This work may not be copied, distributed, displayed, published, reproduced, transmitted, modified, posted, sold, licensed, or used for commercial purposes. By downloading this file, you are agreeing to the publisher’s Terms & Conditions.


Cognitive Side Effects of Anticonvulsants

Joseph F. Goldberg, M.D., and Katherine E. Burdick, M.A.

Published: June 30, 2001

Article Abstract
‘ ‹’ ‹

The increasing use of anticonvulsant drugs in psychiatry has prompted greater awareness of their effects on a range of psychiatric domains, including cognition. Older versus newer antiepileptic drugs have been reported to either worsen or enhance cognitive performance in clinical populations, and the extent to which cognitive disturbances may reflect iatrogenic factors versus psychopathology is subject to debate. We review current information about the role of anticonvulsants in cognition, with particular emphasis on newer compounds (such as lamotrigine, gabapentin, and topiramate), the cognitive dimensions of affective illness, and the clinical approach to evaluating cognition in psychiatric patients taking anticonvulsant drugs over time.’ ‹’ ‹’ ‹’ ‹’ ‹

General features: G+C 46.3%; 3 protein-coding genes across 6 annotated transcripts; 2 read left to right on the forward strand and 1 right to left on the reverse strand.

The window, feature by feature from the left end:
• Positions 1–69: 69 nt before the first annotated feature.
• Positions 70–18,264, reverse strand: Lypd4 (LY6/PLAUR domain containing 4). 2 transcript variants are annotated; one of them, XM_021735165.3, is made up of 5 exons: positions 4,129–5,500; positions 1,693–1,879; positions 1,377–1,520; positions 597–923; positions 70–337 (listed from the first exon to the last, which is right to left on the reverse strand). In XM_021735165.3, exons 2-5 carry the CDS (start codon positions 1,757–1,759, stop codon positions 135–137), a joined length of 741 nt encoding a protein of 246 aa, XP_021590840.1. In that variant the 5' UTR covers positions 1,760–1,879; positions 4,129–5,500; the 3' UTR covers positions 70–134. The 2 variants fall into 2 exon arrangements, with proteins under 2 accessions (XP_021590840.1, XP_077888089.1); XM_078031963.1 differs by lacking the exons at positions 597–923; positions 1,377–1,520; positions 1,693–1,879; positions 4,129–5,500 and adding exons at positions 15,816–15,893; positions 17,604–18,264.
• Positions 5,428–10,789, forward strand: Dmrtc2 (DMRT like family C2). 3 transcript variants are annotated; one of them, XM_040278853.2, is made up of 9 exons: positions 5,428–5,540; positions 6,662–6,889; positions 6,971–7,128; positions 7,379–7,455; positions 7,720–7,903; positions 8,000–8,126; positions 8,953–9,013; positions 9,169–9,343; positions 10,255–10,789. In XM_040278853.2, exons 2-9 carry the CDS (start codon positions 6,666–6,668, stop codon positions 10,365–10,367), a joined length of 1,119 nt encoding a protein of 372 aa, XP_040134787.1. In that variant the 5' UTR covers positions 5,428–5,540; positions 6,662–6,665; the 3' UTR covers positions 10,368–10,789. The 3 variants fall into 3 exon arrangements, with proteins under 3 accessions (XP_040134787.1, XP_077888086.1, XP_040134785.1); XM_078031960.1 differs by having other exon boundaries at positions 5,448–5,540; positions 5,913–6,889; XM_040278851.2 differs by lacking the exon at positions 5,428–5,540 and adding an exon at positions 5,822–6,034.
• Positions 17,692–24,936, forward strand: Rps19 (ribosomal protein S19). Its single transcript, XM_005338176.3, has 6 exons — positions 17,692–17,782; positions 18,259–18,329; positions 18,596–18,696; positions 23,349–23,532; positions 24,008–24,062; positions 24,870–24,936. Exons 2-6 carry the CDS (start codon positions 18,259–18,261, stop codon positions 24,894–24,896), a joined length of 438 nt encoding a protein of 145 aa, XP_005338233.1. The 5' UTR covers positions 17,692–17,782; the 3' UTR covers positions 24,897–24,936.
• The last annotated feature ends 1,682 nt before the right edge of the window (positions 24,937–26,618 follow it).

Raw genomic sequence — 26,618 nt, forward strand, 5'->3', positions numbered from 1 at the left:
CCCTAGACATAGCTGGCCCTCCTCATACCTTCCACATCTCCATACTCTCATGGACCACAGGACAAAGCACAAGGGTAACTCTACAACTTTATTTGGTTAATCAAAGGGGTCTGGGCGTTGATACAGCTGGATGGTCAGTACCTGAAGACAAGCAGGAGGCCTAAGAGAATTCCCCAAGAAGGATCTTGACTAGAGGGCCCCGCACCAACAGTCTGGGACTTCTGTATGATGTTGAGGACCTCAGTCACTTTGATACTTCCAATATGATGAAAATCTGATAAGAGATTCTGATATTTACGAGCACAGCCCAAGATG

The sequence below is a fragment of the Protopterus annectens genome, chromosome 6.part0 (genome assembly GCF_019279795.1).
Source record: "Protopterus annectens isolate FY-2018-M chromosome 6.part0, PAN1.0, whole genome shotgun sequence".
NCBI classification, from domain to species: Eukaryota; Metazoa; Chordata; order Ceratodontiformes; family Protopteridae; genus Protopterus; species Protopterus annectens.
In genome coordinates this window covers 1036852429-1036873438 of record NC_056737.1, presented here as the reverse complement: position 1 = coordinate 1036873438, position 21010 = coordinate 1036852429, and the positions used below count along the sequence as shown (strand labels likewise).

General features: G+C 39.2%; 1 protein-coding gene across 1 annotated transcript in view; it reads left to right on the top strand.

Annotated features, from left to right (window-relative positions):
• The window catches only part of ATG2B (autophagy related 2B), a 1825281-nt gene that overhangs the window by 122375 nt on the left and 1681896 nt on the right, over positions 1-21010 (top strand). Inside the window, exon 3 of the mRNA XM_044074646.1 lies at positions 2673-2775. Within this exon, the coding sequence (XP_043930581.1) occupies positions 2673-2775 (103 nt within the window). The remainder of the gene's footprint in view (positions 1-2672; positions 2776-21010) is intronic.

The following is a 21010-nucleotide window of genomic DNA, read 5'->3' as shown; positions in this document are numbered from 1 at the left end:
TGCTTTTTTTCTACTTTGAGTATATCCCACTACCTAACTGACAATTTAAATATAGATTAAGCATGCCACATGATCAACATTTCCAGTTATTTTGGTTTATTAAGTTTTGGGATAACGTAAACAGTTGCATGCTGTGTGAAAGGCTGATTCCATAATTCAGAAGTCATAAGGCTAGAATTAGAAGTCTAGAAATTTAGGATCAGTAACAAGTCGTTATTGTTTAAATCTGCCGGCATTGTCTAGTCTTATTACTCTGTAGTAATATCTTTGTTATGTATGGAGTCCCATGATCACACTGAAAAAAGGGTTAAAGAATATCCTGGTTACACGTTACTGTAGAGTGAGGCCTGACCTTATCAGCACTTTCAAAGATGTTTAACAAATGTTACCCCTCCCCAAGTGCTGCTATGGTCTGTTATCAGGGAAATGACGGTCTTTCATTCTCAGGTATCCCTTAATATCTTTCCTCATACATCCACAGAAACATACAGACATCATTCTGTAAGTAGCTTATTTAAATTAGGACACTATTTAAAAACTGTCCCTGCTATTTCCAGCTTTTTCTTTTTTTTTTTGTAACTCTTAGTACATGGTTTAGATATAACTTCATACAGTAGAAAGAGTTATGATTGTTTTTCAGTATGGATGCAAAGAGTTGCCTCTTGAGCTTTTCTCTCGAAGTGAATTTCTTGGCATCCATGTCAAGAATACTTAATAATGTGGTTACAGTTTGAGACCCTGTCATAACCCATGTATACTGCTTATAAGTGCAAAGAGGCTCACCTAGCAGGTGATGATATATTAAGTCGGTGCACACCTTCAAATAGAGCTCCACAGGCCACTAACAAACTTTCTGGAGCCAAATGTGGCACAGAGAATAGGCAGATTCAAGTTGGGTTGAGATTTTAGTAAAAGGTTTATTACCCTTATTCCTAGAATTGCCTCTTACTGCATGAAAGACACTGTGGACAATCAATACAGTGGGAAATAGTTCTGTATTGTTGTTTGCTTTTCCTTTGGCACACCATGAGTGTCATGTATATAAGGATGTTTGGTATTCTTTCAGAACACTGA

Some JCP and PCC articles are available in PDF format only. Please click the PDF link at the top of this page to access the full text.

Volume: 62

Quick Links: